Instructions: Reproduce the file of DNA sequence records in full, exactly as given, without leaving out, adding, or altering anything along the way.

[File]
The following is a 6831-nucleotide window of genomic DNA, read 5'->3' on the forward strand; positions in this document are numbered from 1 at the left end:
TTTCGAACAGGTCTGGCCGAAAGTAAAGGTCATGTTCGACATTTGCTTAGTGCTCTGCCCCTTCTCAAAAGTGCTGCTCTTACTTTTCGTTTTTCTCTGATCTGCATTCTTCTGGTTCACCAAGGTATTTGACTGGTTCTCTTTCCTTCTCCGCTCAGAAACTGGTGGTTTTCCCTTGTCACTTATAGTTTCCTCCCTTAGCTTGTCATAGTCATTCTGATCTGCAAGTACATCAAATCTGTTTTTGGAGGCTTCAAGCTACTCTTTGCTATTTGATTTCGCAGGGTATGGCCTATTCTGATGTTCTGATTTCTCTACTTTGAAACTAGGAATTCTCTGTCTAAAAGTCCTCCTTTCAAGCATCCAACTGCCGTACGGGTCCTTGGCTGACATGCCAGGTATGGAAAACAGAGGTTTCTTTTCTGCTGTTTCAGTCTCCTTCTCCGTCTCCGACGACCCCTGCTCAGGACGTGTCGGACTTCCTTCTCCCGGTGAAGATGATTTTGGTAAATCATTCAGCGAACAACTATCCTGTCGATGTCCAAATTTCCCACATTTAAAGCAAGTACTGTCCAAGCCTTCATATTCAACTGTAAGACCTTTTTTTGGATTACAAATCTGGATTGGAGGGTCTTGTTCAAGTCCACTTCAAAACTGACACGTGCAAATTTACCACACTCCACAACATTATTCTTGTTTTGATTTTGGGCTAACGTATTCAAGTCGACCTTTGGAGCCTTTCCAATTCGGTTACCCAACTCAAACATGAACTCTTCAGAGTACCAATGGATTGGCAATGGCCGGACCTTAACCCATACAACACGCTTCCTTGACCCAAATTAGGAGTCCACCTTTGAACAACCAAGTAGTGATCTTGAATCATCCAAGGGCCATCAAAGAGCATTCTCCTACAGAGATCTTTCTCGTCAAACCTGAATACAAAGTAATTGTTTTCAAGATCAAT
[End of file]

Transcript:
The following is a 6831-nucleotide window of genomic DNA, read 5'->3' on the forward strand; positions in this document are numbered from 1 at the left end:
TTTCGAACAGGTCTGGCCGAAAGTAAAGGTCATGTTCGACATTTGCTTAGTGCTCTGCCCCTTCTCAAAAGTGCTGCTCTTACTTTTCGTTTTTCTCTGATCTGCATTCTTCTGGTTCACCAAGGTATTTGACTGGTTCTCTTTCCTTCTCCGCTCAGAAACTGGTGGTTTTCCCTTGTCACTTATAGTTTCCTCCCTTAGCTTGTCATAGTCATTCTGATCTGCAAGTACATCAAATCTGTTTTTGGAGGCTTCAAGCTACTCTTTGCTATTTGATTTCGCAGGGTATGGCCTATTCTGATGTTCTGATTTCTCTACTTTGAAACTAGGAATTCTCTGTCTAAAAGTCCTCCTTTCAAGCATCCAACTGCCGTACGGGTCCTTGGCTGACATGCCAGGTATGGAAAACAGAGGTTTCTTTTCTGCTGTTTCAGTCTCCTTCTCCGTCTCCGACGACCCCTGCTCAGGACGTGTCGGACTTCCTTCTCCCGGTGAAGATGATTTTGGTAAATCATTCAGCGAACAACTATCCTGTCGATGTCCAAATTTCCCACATTTAAAGCAAGTACTGTCCAAGCCTTCATATTCAACTGTAAGACCTTTTTTTGGATTACAAATCTGGATTGGAGGGTCTTGTTCAAGTCCACTTCAAAACTGACACGTGCAAATTTACCACACTCCACAACATTATTCTTGTTTTGATTTTGGGCTAACGTATTCAAGTCGACCTTTGGAGCCTTTCCAATTCGGTTACCCAACTCAAACATGAACTCTTCAGAGTACCAATGGATTGGCAATGGCCGGACCTTAACCCATACAACACGCTTCCTTGACCCAAATTAGGAGTCCACCTTTGAACAACCAAGTAGTGATCTTGAATCATCCAAGGGCCATCAAAGAGCATTCTCCTACAGAGATCTTTCTCGTCAAACCTGAATACAAAGTAATTGTTTTCAAGATCAAT